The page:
I just did a Listmania list of romantic fantasy for 12 and up--and I was trying to avoid sleaze. It's called "What to Read After Stephenie Meyer." As for contemporary, besides a couple I put on that list, I really like Meg Cabot's books (Teen Idol, How to Be Popular, Avalon High, and her semi-supernatural books, the 1-800-WHERE-R-YOU books and the Tales of the Mediator books, plus you no doubt know of Princess Diaries). There's an occasional PG comment, but the only really objectionable book by the criteria you mention would be Ready or Not, which is about a teen cheerfully deciding to have sex. Two authors on my list, Sarah Dessen and Hilary McKay, have wonderful contemporary books and series. Again, I'm thinking PG more than PG13. I also like a cute book called Top Ten Uses for an Unworn Prom Dress. (I'm assuming these girls want to read Young Adult fiction, if they're reading Clique.)

In reply to an earlier post on Oct 24, 2008 6:57:06 AM PDT
E. Ledder says:
Eleven By Lauren Myracle
It's EXCELLENT! I'm reading it with my 6th grade girl bookclub. Very age apropriate. The girls all relate to it. And it's a series....folowed by twelve and then thirteen

In reply to an earlier post on Oct 24, 2008 7:28:00 AM PDT
Kristin Nitz says:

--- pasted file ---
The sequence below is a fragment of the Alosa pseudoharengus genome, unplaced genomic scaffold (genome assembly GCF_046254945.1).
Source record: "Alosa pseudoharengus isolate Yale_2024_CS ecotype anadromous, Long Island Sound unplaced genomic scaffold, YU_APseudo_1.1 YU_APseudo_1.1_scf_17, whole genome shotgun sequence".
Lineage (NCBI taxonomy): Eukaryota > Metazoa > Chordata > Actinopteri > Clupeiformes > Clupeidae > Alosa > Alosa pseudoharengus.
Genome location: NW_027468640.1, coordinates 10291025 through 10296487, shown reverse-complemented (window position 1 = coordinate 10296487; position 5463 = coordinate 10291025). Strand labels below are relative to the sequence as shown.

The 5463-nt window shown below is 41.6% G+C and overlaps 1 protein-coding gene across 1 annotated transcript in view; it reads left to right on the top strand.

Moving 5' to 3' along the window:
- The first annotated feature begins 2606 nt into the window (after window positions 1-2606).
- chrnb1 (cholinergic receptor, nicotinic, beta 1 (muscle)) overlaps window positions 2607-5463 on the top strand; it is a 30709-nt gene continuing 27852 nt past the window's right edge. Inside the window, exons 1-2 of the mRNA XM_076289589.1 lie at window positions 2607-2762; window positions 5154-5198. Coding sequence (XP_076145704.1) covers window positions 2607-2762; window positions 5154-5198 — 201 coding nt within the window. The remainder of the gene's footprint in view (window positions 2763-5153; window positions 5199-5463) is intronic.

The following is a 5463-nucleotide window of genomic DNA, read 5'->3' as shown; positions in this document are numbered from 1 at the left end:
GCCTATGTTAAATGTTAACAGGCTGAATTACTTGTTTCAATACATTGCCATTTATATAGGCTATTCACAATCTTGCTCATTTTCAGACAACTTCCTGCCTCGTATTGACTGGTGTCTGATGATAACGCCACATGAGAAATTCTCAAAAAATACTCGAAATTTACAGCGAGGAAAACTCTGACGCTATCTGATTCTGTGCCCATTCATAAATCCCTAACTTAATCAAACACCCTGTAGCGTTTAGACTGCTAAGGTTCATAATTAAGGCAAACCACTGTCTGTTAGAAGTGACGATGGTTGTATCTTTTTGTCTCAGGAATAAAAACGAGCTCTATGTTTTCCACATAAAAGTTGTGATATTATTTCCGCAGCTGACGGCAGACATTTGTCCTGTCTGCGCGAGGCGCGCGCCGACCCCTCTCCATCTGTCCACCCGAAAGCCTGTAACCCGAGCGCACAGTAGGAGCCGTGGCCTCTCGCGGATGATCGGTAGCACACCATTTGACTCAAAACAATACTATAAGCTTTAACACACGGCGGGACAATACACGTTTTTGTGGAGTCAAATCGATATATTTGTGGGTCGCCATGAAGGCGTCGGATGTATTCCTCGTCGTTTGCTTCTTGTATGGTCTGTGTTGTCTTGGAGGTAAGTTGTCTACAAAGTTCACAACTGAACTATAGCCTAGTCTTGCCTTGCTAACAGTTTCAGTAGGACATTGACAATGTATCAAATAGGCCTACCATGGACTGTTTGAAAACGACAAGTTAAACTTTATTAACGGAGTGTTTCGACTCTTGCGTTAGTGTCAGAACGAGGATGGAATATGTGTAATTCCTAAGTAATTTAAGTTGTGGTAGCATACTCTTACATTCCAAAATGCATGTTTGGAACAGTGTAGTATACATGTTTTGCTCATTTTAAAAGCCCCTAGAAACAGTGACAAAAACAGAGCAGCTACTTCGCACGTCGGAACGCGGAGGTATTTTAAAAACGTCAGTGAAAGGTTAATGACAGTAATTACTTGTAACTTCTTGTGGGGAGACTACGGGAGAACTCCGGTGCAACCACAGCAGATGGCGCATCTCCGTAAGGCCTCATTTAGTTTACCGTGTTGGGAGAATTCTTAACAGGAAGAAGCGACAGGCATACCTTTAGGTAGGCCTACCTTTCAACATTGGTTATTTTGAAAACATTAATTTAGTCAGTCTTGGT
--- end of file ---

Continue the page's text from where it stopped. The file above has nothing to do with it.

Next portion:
DEFENDING IRENE, my novel about a girl playing on a boys' soccer team in Italy, has made it into a number of Christian Reformed and Catholic Schools. It's also on recommended sports books for girls lists in libraries around the country.

A teacher at a local convervative Lutheran Christian day-school used my fantasy, SAVING THE GRIFFIN, as a read-aloud. (I was shocked because they're very picky about fantasy.) The people at TeensReadToo included it as a book you could safely recommend to middle graders. It's on the preliminary list for Missouri's Mark Twain Award. The final list of nominees for 2009-10 will come out later.

My characters have good relations with their parents and show respect towards adults. If you'd like to find out more about my books, you could go to my website:

In reply to an earlier post on Oct 24, 2008 11:44:33 AM PDT
Last edited by the author on Oct 24, 2008 11:46:08 AM PDT
I bet that they would like my teen murder mystery called "The Attic Above". It was written for tweens.

Editorial Reviews
Product Description
This book will take you on a ride with Tory and his newfound friend James. You see, James was murdered in England many years ago. His house has been moved to the United States and completely rebuilt. With the help of Tory, James will find out who killed him. After finding an old necklace which links him to James, Tory goes back in time to right how James was wronged, hoping not to change the present by his actions. Many twists and turns are taken in finding the correct path to take.